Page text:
Starcraft 2 Review
Here is a Starcraft 2 review by Sirius.
"Starcraft II - An Epic Sequel that is addictive and keeps to the original while borrowing from others such as Dawn of War II"
Starcraft II, the sequel to a game that became something more than any RTS that had come before. It propelled the genre forward in huge leaps and bounds while bringing gaming into the mainstream across the globe. To some it is only a passtime, to others a competitive and televised sport. Want to know how the sequel stacks up to expectations and know if it is a sequel worthy of the original? Keep on reading.
Gone is the simple mission - next mission system with little cutscenes. You now have a hub in between missions starting as a bar, and later as an upgradeable ship that you can visit different parts off. When you return to these areas after a fight you are treated to a ton of conversations, cutscenes, purchasable unit upgrade capabilities, watching TV, and even playing an arcade game in the corner. It really brings the experience to life. Those who have played dawn of war II will notice the strong draw from it's new campaign style in what is offered here. (Review continued after page break.)
The Campaign structure is set up for multiple playthroughs that I find comparable to the Halo series in structure, as you try and find all of the secrets on each level and complete the highest level of difficulty. Both yield new units and profile unlocks. The Protoss and Zerg research that you begin to find shortly into the game is just one of those sought rewards. One interesting aspect is how much your experience can change based on your mission order and research. One mission I completed called "Outbreak" had me defending a base "Night of the Living Dead" style from populous infected with a zerg virus. The mission was a breeze for me, because my zerg research had yielded an extra turret on each one of my bunkers. Each mission can have dramatic changes like this based on what you have researched, what you have upgraded, and what units you have unlocked through missions.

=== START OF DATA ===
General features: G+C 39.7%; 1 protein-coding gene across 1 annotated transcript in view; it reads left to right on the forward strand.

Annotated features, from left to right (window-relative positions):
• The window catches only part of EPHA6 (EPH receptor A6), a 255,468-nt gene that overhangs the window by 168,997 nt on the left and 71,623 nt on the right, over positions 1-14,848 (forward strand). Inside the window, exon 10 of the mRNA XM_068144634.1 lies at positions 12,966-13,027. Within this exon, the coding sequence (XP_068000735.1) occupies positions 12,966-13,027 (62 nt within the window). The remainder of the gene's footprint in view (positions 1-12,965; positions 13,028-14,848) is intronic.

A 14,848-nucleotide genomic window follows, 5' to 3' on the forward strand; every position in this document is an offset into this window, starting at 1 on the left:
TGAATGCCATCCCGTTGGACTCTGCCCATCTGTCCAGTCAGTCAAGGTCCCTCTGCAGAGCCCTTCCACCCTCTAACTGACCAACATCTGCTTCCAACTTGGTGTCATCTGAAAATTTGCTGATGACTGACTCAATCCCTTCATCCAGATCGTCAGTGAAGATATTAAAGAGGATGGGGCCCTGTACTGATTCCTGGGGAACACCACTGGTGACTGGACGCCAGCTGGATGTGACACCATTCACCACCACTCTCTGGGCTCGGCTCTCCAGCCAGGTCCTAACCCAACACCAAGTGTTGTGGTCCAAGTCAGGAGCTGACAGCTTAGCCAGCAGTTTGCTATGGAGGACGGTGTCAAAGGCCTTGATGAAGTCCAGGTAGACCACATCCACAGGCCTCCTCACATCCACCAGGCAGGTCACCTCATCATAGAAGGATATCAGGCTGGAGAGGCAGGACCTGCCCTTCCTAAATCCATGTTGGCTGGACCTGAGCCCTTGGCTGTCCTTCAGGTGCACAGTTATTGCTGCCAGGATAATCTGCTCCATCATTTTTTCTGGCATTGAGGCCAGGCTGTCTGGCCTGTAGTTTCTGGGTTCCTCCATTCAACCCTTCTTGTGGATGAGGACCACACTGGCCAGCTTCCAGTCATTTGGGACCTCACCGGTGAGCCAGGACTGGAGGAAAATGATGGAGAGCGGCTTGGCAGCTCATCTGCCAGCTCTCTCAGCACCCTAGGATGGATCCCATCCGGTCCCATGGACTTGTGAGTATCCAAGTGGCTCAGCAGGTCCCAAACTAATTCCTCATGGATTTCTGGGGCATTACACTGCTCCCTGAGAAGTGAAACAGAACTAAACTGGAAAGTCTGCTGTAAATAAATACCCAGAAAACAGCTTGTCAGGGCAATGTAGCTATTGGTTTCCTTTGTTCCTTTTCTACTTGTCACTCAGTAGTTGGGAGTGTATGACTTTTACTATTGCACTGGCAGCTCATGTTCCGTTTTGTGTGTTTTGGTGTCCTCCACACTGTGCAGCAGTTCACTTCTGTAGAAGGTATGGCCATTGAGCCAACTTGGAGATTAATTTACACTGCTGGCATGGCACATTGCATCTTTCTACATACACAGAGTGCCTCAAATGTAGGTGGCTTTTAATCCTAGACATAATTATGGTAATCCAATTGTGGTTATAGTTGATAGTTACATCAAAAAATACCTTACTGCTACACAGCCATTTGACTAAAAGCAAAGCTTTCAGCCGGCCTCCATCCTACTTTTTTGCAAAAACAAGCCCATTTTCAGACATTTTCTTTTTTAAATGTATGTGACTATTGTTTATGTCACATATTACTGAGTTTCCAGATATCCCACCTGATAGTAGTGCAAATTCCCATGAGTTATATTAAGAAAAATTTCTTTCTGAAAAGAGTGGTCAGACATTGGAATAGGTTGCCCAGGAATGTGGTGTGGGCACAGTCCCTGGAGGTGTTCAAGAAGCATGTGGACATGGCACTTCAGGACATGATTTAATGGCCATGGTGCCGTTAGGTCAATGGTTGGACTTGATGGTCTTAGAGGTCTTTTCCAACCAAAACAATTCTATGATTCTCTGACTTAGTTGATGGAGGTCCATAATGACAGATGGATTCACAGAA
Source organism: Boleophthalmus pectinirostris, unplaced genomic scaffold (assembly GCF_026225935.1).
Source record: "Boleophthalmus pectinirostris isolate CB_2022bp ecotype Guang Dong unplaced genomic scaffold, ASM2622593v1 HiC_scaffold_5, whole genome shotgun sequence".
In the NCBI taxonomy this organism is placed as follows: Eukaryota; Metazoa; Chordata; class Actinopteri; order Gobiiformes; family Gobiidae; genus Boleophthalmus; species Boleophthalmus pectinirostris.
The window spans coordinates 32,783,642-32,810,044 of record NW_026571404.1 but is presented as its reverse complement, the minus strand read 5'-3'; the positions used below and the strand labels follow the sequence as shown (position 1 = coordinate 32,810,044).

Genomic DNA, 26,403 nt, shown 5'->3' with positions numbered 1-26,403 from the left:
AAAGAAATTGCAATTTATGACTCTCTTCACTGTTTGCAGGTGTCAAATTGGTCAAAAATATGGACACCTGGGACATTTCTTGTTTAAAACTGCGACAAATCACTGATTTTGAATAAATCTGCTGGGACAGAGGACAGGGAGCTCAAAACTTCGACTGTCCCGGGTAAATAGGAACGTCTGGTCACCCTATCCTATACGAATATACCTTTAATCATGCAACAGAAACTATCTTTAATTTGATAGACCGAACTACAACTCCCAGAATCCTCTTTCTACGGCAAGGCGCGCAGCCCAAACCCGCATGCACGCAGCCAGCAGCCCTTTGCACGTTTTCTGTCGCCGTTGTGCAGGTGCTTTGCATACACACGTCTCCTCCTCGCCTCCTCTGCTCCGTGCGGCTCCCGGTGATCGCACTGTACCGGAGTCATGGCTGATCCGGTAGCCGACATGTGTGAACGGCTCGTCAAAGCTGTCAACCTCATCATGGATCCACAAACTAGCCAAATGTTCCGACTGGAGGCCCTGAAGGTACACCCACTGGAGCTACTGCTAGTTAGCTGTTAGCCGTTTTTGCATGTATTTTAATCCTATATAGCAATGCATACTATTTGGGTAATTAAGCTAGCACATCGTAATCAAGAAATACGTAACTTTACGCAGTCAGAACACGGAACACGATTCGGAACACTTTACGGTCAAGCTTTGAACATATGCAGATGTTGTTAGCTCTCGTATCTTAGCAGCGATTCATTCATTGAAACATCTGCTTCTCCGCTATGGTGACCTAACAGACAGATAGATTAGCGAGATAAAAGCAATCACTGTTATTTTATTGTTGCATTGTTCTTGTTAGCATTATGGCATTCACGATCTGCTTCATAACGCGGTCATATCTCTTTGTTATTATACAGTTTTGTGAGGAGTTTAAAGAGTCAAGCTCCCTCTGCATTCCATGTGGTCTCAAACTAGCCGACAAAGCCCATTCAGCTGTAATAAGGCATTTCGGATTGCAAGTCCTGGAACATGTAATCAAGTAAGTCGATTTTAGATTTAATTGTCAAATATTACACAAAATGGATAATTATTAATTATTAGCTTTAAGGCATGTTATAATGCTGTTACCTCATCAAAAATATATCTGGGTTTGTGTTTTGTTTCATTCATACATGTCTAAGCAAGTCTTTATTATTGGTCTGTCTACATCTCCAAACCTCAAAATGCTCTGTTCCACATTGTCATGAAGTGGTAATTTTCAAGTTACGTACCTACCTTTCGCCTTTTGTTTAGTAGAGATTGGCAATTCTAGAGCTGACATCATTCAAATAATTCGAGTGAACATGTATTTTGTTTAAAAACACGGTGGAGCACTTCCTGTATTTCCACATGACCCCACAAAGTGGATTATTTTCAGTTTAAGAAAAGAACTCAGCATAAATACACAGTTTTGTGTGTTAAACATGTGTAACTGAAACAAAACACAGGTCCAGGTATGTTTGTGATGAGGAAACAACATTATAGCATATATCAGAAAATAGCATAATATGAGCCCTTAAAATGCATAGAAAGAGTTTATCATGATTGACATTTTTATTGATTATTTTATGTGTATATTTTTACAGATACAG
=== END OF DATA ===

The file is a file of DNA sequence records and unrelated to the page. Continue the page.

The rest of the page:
The campaign is crafted with brilliant presentation, and while it borrows heavily from Dawn of War II, it still does it well. It is almost becoming comical how much Starcraft really is trying to be warhammer 40k with a different name, but shamless ripoff or not, it is done VERY well. Perhaps we should call it an homage?
My only complaint with the campaign is that it introduces a very large amount of units, upgrades, and structures that you will never see in multiplayer. While I understand the balance issues of some of this tech, it is a bummer to not have the campaign be a bit more faithful to the multiplayer to make the transition into versus matches more smooth.
Regardless of any small complaints I may have experienced Starcraft II is one of the best in the genre to come along in many years. The campaign is beautifully told, engaging, immersive, and quite lengthy for it's genre as well as highly replayable. Starcraft II fans and just plain RTS fans should be extremely pleased.
This is the main reason many stay away from the series, because it is hugely competitive, and hard to have a snowball's chance of an even match. Blizzard came up with an awesome system here as well. You no longer have to find a match through a match list or automatching to random people (that may still kick your ass). Now when you enter the online area for the first time you join the practice league. In this league you play a few practice matches so that battle.net can determine your overall skill level and playstyle. Then you are placed in a league accordingly to give you the best multiplayer experience possible. This separates the power gamers and pro players from those who only want to play a match once in awhile and still have a fighting chance.
Even more incredbile, is the new game speed setting. You can now set the overall speed of the match from very slow, slow, normal, fast, and very fast. The difference is HUGE, with the slower modes giving the more casual and strategic players a chance to have starcraft tailored to them. On the slowest setting you will find near 4x (4x strategy style) games where each unit matters and can take several minutes to build a single unit. Those of us (like myself) that prefer base building and massive clashes will be overjoyed to play with these options rather than the "very fast" level click fests vs. pro players.
The multiplayer is also much more deep than expected, and than it's predecessor. It has a pretty large list of units and an even larger list of upgrades. There are many strategies to be found here, and something to keep each faction fresh. Each faction plays differently while keeping some universal traits to make changing factions the first time as smooth as possible.
All of this is tied into Blizzard's new battle.net system allowing cross game chat, unlockables, achievements you can display on your profile, and much more.
The game is gorgeous, fun, and full featured with settings to benefit every type of player. I highly recommend it, and like the first will be playing it for years to come.
Final Score: 9/10
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